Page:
The introduction of the .30 Super Carry highlighted that, whatever you think of the cartridge, it’s a weird time to introduce a new caliber. Material shortages, particularly primers, has caused a bit of an outcry over wasting materials that could have been used for cartridges people already like.
I am not a manufacturer, and my use of primers will not affect the market for popular calibers, so I feel free to do as I please. OK, I probably would anyway; they’re my primers after all. I was looking at a cartridge that flopped and thought, “Hmmm… I can expand on that failure with another cartridge no one will want!”
…also sometimes called 7 x 23mm. This cartridge is based on a shortened 5.7×28 cartridge with a .277″ bullet. Of course it’s not a 7mm, it’s a 6.8mm. Everyone lies about their caliber. Designed by Leonardo Penna as a lightweight, low-recoiling cartridge for high-capacity pistols. With a special pointed lightweight brass projectile travelling at around 1600 fps the round would have some ability to pierce soft body armor and perhaps have enhanced effectiveness, useful for law enforcement applications. The 49gr projectile would achieve 279 ft./lbs of energy. Another option was a 69gr projectile propelled top 1330 fps., producing 271 ft./lbs. The cartridge was firmly in the range of .32 H&R Magnum in power. Not a world-beater, but possibly useful.
My introduction to this cartridge came 10-11 years ago at SHOT Show, where I examined the pistol pictured above and spoke to a nice Italian gentleman whose name I did not catch. It’s a very flat, compact pistol and I was intrigued, but I didn’t dive too deep because there was so much to see at the show and my time was limited.
Fiocchi developed a version of the cartridge they called 7x23mm (‘version’ meaning they re-named it) with an eye on the competition market, specifically IPSC, where they felt its low recoil and high capacity would be seen as an asset. STI chambered some of their 1911-based competition pistols for this round, but it never caught on and was dropped from their line. The cartridge has since languished in the status of being a historical footnote, just one of many mildly interesting side-bars in the line of firearms progress.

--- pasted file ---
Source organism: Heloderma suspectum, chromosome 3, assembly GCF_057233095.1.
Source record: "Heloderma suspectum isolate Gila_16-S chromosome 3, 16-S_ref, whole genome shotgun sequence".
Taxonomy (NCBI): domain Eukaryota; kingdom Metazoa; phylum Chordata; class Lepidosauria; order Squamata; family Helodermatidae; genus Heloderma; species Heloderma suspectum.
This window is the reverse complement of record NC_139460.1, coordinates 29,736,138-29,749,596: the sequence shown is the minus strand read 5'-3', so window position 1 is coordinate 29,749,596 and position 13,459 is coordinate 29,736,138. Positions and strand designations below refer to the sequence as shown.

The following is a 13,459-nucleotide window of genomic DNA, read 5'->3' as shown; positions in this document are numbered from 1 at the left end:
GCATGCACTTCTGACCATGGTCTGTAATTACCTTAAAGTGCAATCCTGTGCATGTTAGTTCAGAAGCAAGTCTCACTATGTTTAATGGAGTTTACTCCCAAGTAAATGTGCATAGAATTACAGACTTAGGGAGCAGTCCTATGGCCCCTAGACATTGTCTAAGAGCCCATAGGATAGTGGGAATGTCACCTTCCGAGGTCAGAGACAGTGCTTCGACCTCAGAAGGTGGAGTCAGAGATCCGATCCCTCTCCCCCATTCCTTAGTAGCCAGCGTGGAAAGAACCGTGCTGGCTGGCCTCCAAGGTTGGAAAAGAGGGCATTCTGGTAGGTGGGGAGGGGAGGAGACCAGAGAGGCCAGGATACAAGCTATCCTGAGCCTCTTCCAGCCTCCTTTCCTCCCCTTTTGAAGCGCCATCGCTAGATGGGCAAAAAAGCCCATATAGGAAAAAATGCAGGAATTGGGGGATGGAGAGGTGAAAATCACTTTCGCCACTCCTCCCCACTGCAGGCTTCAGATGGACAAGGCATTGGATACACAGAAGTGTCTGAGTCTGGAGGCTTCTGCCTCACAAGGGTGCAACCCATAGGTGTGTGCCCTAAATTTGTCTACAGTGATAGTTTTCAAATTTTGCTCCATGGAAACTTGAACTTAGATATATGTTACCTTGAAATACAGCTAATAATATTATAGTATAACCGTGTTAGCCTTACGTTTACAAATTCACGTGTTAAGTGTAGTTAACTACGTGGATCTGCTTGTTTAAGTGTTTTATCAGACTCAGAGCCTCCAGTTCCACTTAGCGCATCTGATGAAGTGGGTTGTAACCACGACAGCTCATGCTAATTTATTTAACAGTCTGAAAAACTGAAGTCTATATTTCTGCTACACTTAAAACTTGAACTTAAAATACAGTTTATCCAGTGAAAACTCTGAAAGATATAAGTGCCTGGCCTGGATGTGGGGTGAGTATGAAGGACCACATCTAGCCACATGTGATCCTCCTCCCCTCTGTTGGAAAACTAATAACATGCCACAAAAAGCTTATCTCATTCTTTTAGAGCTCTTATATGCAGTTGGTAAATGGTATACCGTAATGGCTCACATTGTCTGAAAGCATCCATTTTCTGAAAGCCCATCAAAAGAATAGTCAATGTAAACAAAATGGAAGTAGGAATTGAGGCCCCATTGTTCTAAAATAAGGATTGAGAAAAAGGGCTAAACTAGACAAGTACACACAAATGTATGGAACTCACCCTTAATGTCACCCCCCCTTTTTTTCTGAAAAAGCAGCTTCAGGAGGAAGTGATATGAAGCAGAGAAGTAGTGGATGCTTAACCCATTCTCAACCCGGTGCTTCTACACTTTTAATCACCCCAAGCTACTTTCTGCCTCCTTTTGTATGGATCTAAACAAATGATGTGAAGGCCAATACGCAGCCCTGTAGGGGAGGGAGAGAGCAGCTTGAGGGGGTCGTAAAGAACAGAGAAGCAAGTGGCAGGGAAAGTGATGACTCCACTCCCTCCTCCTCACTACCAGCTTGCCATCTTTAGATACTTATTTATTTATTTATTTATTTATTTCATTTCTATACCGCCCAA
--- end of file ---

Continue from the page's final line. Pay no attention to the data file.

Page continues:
I have a cunning plan!
I have sometimes thought there might be room in the world for a .25 ACP Super, something with little more size but significantly more speed. I’m probably wrong. It was these thoughts, in part, that led me to develop .251 TCR, a straight-walled rimmed .25 caliber pistol cartridge that exceeded .22 Magnum in power, but was centerfire and reloadable.
I was handicapped in developing a semi-auto cartridge by the lack of a parent case and the fact that converting a semi-auto pistol to another caliber is hard when you cannot simply buy a new barrel in the correct caliber. I’ve since done a semi-auto cartridge conversion and it’s less daunting to me now. Anyway musing on the 7mm Penna got me thinking and I was unsupervised at the time so I thought, ‘What if I shortened 5.7x28mm to 19mm and loaded it to 150-200 ft./lbs?’ The answer of course is that no one will know what it’s for or why I bothered, but it sounded like fun…
5.7 x 28mm brass is not hard to come by, but 6.8 mm bullets are all made for rifles and are too long and heavy for my cartridge. What to do? Contact my buddy Steve, who takes a perverse delight in making bullet-molds for obsolete cartridges, figuring out how to make new brass for cartridges long out of production and generally messing about with fun and useful stuff in the world of reloading. At some point in the relatively near future he’ll be giving me a call… We’re looking at three cavities that will produce bullets between 50 and 70 grains and we’ll see what works best.
Gee, That’s Swell. But What’s it For?
The target is to drive a 70gr. hard-cast lead bullet to 1100 fps and yielding 188 ft./lbs of energy, about average power for a .380 ACP. Penetration should be excellent; the bullets will have a high sectional density and enough energy.
Honestly I thought this was a kind of silly project, but .380 power with a few extra rounds in the magazine? That might actually be useful. Or picture it in a sub-sub-compact that is very, very flat. Hmm…
Let’s get real, though. Some weirdos like me will be interested, but commercially? Not going to happen. Still, it will be fun and interesting. I’ll be using my Maadi Helwan again, re-lined and re-chambered for the new cartridge. I’ll be set up as a straight-blowback again, and based on my work with my 7.8x19mm it ought to work just fine with some adjustments. I’ll have to modify the magazine and follower, but it’s nothing I haven’t done before.
So, off on another wild goose-chase. I’ll need a short section of 6.8mm barrel, some 5.7mm reloading dies and 5.7x28mm brass. I might have to enlist the aid of my welding0buddy Ernie again, but perhaps not… I have another cunning plan. Naturally I’ll keep you posted.
Stay Safe and take care,
Michael Tinker Pearce, 6 Febuary 2022
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I’ve been thinking 5.7 necked down to .25 acp with an overall of 25mm as a more powerful sub compact in the size range of a Keltec .32 or Seecamp .32. When I do my walks I have a Keltec .32 that fits inside the running pack that holds my IPhone within easy reach. A very unobtrusive package. A little more oomph with the grip is just an extra .35-.5 inch deeper. It would also hold 7+2-3 extra=9-10 rounds as is or 10+3-5=13-15 with an extended magazine.
Just a guess it would have a powder charge between .32 and .380 firing a .25 with an Underwood bullet or a hard cast bullet.